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Minkowski space describes a flat spacetime and a Ricci-flat manifold is a solution of GRT without curvature. Shouldn't they be the same? So, what's the difference?

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    $\begingroup$ A Ricci-flat manifold is a solution of GRT without curvature. No, it isn’t. $\endgroup$ – G. Smith Jul 11 at 17:17
  • $\begingroup$ If you like this question you may also enjoy reading this Phys.SE post. $\endgroup$ – Qmechanic Jul 11 at 17:26
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A flat spacetime has a zero Riemann tensor, while a Ricci flat spacetime has a zero Ricci tensor.

The Ricci tensor is a contraction of the Riemann tensor, and it is possible for the Ricci tensor to be zero when the Riemann tensor is not. An obvious example of this is the Schwarzschild geometry that describes a static black hole. In this geometry the Ricci tensor is zero everywhere but the spacetime is most certainly not flat.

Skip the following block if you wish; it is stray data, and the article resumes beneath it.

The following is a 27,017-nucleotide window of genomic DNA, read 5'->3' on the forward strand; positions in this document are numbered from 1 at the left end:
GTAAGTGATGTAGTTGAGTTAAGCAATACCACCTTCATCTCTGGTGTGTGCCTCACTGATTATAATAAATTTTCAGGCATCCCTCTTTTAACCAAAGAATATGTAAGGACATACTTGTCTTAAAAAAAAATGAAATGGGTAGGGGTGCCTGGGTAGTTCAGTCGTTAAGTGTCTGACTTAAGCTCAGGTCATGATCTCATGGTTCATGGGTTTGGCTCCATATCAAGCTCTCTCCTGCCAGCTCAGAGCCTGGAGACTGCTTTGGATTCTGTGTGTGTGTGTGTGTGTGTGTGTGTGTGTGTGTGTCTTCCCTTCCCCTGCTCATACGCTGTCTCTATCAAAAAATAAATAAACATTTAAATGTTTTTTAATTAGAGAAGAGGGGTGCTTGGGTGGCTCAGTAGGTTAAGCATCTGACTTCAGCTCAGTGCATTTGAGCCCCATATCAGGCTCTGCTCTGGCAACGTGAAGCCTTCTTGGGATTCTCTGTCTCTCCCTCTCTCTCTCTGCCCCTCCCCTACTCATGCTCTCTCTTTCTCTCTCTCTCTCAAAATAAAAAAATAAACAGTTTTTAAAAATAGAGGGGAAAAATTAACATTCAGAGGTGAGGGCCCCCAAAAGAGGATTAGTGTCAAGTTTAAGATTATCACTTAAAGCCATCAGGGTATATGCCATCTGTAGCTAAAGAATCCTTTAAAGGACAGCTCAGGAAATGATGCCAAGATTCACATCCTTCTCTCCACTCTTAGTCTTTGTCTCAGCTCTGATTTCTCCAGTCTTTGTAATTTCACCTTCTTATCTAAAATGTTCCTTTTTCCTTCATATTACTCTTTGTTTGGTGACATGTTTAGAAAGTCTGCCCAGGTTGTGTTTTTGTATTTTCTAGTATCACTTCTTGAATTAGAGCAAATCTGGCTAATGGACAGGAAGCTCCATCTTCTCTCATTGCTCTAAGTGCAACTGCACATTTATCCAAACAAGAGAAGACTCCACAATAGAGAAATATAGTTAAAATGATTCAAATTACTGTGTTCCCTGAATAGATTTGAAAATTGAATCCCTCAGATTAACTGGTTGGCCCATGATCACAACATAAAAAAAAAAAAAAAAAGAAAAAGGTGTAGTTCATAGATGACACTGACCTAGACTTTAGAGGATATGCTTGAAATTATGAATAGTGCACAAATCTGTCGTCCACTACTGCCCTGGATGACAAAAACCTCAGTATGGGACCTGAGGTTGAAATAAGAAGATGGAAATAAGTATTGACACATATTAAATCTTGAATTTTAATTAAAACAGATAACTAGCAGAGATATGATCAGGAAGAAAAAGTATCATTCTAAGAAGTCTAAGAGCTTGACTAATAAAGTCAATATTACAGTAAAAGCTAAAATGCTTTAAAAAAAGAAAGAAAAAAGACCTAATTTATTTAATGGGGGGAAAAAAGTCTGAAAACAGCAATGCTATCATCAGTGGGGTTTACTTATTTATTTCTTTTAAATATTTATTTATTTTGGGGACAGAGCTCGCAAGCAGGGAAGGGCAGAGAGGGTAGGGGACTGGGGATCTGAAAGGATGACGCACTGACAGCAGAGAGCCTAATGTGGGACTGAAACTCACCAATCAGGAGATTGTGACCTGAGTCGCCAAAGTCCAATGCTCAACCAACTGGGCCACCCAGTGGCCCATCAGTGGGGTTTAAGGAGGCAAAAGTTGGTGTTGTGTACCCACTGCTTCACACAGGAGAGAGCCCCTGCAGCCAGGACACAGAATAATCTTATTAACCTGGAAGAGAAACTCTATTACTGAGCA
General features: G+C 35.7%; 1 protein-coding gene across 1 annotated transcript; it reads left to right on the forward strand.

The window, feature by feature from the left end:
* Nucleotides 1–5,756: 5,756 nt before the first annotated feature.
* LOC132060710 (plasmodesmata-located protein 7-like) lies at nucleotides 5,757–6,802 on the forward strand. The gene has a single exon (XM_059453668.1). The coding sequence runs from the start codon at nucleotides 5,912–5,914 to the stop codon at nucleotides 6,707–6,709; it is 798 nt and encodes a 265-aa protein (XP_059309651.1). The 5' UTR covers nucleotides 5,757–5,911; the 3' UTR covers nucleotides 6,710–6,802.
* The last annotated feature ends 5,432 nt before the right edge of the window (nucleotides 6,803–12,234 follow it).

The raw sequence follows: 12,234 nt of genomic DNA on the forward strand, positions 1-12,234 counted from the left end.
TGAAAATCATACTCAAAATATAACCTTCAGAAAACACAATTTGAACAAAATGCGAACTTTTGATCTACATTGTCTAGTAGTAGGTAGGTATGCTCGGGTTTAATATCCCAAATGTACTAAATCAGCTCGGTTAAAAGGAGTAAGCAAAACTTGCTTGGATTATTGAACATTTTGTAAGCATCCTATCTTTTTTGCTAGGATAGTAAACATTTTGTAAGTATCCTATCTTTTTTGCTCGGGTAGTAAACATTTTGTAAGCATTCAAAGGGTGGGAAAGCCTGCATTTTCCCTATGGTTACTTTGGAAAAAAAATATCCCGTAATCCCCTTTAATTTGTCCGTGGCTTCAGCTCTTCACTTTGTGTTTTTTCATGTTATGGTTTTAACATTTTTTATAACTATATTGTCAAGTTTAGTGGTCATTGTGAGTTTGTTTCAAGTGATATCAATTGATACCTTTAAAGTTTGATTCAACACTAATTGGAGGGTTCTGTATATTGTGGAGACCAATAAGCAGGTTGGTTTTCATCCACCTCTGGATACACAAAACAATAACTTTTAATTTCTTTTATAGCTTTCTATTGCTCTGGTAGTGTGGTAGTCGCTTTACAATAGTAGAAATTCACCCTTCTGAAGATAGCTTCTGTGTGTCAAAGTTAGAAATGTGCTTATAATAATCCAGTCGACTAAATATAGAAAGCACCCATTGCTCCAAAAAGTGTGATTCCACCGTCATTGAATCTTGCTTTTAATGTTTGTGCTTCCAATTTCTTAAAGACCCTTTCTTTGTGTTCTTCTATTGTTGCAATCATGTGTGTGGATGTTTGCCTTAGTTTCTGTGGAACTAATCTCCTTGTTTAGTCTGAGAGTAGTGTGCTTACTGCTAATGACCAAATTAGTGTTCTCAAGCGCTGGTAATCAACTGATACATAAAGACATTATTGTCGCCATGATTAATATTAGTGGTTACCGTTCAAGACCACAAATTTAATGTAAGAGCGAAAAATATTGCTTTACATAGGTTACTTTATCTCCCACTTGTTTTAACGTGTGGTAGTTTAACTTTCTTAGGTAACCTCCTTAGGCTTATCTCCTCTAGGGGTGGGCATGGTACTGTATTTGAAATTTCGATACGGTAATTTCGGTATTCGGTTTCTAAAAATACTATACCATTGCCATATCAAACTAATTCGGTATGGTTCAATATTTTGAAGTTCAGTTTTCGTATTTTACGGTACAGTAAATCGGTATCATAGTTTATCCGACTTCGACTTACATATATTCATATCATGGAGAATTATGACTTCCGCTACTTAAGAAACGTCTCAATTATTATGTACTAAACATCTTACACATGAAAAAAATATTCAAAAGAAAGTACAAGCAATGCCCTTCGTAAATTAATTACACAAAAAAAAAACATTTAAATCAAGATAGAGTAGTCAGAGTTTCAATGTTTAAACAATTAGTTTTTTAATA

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  • $\begingroup$ Is this somewhat similiar to a tube that has no inner curvature but an outer curved topology? $\endgroup$ – gabr1eL44 Jul 11 at 16:05
  • $\begingroup$ No. The Ricci tensor on its own does not fully describe a geometry. It describes only one aspect of the geometry - roughly it tells you what happens to the volume of an element transported along a geodesic. A zero Ricci tensor simply does not mean the spacetime is flat. $\endgroup$ – John Rennie Jul 11 at 16:13
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Ricci flat is not necessarily "truly" flat. Minkowski space has the entire Riemann curvature tensor vanishing, ie, $R_{\mu\nu\rho\sigma}=0$. However, being just Ricci flat is a weaker condition that only requires that the Ricci tensor $R_{\mu\nu}$ vanish.

For example, Calabi-Yau manifolds are Ricci flat, but they are certainly not the same as Minkowski space.

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  • $\begingroup$ Interestingly, for 2-dimensional manifolds, Ricci flatness and flatness are equivalent concepts. $\endgroup$ – Prof. Legolasov Jul 12 at 6:28

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